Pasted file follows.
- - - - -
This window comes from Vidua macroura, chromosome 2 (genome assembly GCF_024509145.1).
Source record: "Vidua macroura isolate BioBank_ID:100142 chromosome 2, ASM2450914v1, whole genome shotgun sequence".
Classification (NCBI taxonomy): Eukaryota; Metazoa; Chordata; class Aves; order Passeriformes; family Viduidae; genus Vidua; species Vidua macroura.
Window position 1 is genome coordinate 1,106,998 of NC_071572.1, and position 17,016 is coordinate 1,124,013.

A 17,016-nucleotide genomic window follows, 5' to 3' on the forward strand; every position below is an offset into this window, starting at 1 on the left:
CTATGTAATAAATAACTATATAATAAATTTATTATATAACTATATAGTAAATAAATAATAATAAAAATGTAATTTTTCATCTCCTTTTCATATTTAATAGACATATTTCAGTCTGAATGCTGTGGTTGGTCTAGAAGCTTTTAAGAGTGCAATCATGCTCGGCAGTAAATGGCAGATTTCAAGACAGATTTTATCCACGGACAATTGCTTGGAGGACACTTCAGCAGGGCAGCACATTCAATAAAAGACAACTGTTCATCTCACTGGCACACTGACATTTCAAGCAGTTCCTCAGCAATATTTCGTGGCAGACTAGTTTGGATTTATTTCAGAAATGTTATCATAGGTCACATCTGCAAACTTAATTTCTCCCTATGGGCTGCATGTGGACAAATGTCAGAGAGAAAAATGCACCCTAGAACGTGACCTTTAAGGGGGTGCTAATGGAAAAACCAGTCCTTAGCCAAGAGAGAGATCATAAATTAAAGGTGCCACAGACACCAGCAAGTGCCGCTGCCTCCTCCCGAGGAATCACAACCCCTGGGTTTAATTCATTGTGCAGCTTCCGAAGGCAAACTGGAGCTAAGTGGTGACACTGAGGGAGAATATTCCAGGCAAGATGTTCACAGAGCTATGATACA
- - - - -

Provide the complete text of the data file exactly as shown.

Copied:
This window comes from Vidua macroura, chromosome 2 (genome assembly GCF_024509145.1).
Source record: "Vidua macroura isolate BioBank_ID:100142 chromosome 2, ASM2450914v1, whole genome shotgun sequence".
Classification (NCBI taxonomy): Eukaryota; Metazoa; Chordata; class Aves; order Passeriformes; family Viduidae; genus Vidua; species Vidua macroura.
Window position 1 is genome coordinate 1,106,998 of NC_071572.1, and position 17,016 is coordinate 1,124,013.

A 17,016-nucleotide genomic window follows, 5' to 3' on the forward strand; every position below is an offset into this window, starting at 1 on the left:
CTATGTAATAAATAACTATATAATAAATTTATTATATAACTATATAGTAAATAAATAATAATAAAAATGTAATTTTTCATCTCCTTTTCATATTTAATAGACATATTTCAGTCTGAATGCTGTGGTTGGTCTAGAAGCTTTTAAGAGTGCAATCATGCTCGGCAGTAAATGGCAGATTTCAAGACAGATTTTATCCACGGACAATTGCTTGGAGGACACTTCAGCAGGGCAGCACATTCAATAAAAGACAACTGTTCATCTCACTGGCACACTGACATTTCAAGCAGTTCCTCAGCAATATTTCGTGGCAGACTAGTTTGGATTTATTTCAGAAATGTTATCATAGGTCACATCTGCAAACTTAATTTCTCCCTATGGGCTGCATGTGGACAAATGTCAGAGAGAAAAATGCACCCTAGAACGTGACCTTTAAGGGGGTGCTAATGGAAAAACCAGTCCTTAGCCAAGAGAGAGATCATAAATTAAAGGTGCCACAGACACCAGCAAGTGCCGCTGCCTCCTCCCGAGGAATCACAACCCCTGGGTTTAATTCATTGTGCAGCTTCCGAAGGCAAACTGGAGCTAAGTGGTGACACTGAGGGAGAATATTCCAGGCAAGATGTTCACAGAGCTATGATACA